This recipe was printed every autumn in the New York Times from 1983 until 1995 when Marian Burros, the food columnist (who got the recipe from Lois Levine, co-author of Elegant but Easy) said that it would not be re-printed, so this was the last chance to clip it out. I have seen it numerous times and in various versions around the web but Deb Perleman of Smitten Kitchen, who always manages to make me want to cook anything she makes, posted it recently and I caved.

Plum and Cinnamon Cake | Selma's TableThe batter is quite meagre and you will feel that it won’t be enough, once you spread it out and that maybe an additional egg or more baking powder or a smaller tin…don’t panic, don’t fiddle – it comes out perfectly. The original recipe calls for halved plums skin side up but I quartered mine so that some of flesh got the heat of the oven. And you want to go for tart, ripe ones for the best result. It does seem better the next day – the whole thing softens and the plums get jammy. And the smell – no wonder Jake couldn’t resist helping himself to a slice!!

Plum and Cinnamon Cake | Selma's TableThe cake rises just enough to cushion but not encase the plums and the combination of the sweet, tender, vanilla sponge, the tart juicy, jammy plums and the sugar and cinnamon dusted top is utterly heavenly! I am helping a friend host a Macmillian Coffee Morning fundraiser next week and this is definitely going to be served.

Plum and Cinnamon Cake | Selma's TableI’ve tweaked it a little – I’ve added vanilla to the batter and added less cinnamon to the top. Next time I may reduce the sugar a little too but if the plums are more on the tart side than the sweet sponge is the perfect foil for them. And it’s really easy to make. Quarter the plums and set aside. Whisk the flour, baking powder and salt in a small bowl and set aside. Cream the softened butter and sugar then add the eggs, one at a time, finally mix in the flour and scrape into the prepared tin. Arrange the plums over the top, sprinkle with cinnamon and sugar and bake!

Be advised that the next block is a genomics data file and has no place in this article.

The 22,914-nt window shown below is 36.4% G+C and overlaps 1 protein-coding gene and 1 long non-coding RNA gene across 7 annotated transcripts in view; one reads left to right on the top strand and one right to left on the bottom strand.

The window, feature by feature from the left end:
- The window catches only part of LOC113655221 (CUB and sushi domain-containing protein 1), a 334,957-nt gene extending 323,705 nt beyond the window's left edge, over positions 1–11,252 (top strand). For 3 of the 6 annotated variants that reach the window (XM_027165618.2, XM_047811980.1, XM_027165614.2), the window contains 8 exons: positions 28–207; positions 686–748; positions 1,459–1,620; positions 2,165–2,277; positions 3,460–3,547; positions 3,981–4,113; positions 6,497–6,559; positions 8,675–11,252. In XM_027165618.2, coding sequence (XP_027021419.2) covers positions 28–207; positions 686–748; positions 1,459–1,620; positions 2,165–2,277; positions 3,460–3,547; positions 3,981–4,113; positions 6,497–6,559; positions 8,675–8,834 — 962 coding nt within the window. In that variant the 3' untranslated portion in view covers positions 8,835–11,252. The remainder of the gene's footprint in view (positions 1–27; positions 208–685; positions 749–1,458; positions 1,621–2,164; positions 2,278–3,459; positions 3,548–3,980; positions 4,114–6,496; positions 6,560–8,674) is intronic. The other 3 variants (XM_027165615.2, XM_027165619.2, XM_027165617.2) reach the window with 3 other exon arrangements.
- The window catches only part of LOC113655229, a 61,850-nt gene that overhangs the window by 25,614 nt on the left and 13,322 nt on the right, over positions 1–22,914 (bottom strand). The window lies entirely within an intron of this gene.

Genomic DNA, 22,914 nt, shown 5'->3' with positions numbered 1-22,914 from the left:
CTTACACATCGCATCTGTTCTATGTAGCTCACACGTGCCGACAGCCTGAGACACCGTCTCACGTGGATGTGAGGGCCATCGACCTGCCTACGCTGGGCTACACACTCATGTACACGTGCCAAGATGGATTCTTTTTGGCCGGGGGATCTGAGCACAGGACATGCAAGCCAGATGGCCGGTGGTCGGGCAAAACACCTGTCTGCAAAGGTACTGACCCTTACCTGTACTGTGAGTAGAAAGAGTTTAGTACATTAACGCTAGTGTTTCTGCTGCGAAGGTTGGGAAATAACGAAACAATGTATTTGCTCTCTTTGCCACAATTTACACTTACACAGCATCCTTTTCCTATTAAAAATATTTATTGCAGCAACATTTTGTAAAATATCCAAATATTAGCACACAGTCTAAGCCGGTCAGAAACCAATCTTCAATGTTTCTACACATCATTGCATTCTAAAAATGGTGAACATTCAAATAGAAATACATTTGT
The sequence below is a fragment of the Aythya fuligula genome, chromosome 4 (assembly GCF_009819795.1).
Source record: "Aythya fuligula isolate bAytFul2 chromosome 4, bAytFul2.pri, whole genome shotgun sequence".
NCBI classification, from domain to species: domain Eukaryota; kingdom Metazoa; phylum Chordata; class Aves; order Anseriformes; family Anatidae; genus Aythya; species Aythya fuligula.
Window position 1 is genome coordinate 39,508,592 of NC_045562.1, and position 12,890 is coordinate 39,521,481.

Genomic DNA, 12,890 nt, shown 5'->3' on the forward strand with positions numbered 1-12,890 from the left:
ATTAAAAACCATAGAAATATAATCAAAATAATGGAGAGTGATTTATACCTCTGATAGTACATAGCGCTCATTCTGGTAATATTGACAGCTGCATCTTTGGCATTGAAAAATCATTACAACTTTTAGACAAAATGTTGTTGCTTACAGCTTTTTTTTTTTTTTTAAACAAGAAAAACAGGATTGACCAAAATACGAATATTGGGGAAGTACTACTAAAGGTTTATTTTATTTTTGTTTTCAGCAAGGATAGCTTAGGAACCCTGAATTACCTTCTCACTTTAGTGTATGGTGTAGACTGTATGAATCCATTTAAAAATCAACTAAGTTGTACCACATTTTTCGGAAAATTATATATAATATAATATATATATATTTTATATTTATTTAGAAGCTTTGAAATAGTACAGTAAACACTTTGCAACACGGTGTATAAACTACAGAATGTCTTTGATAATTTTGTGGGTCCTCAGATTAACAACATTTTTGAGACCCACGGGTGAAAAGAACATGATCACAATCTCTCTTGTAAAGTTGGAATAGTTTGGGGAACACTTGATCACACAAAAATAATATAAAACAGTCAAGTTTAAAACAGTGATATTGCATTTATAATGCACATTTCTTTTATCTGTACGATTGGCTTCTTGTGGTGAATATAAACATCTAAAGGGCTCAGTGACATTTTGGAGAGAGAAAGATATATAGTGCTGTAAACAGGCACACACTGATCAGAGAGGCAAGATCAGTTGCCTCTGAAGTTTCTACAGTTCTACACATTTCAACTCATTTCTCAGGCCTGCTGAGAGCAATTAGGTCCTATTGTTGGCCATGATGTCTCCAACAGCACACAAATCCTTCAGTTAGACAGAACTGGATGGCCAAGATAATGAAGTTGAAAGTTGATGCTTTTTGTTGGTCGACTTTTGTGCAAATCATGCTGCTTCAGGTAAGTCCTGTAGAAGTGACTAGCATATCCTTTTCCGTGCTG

Plum and Cinnamon Cake | Selma's Table
Plum and Cinnamon Cake | Selma's Table

Today, Elaine the inspirational blogger behind Foodbod and I are co-hosting Fiesta Friday #34 which is held by the generous, creative and wonderful Angie @ The Novice Gardener. Do take a look at Angie’s latest post – I mean, can food from the garden look any prettier? You can also see who has been featured from last week’s submissions. And what can I say about Elaine – she makes the most delicious looking and sounding food all of which is dairy, wheat and meat free – she also makes and sells her flavour packed dips and goodness bars so do take a look at her blog.

Click on the Fiesta Friday badge below to join the party – you can submit a post (be sure to include a link to Angie  FF#34 post – it’s only polite and also ensures that you can be considered for a feature next week!)  or just take a look at others are up to!  If you are new to blogging, Fiesta Friday is a great way to gain exposure and make new friends too.

If you’re new to Fiesta Friday, please read the guidelines.

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Plum and Cinnamon Cake

  • Servings: 8 generous -12 skinny slices
  • Difficulty: easy
  • Print

Adapted from Marian Burros’ Famous Purple Plum Torte  and Deb Perleman’s Smitten Kitchen Purple Plum Torte

INGREDIENTS

  • 140 g plain/AP flour
  • 1 tsp baking powder
  • pinch of table salt
  • 150 g of golden, unrefined caster/superfine sugar
  • 115 g softened unsalted butter
  • 2 large eggs
  • 1 tsp vanilla paste or extract
  • 8 medium ripe, tart plums
  • 1 tsp cinnamon powder
  • 2 Tbsp Demerara sugar

INSTRUCTIONS

  1. Pre-heat oven to 180 C/ 170C Fan assisted/ 350 F and prepare a 9 inch spring form pan by buttering the base and sides or using grease proof paper – see my tips and tricks page (Baking – tip 3) to read how to do this.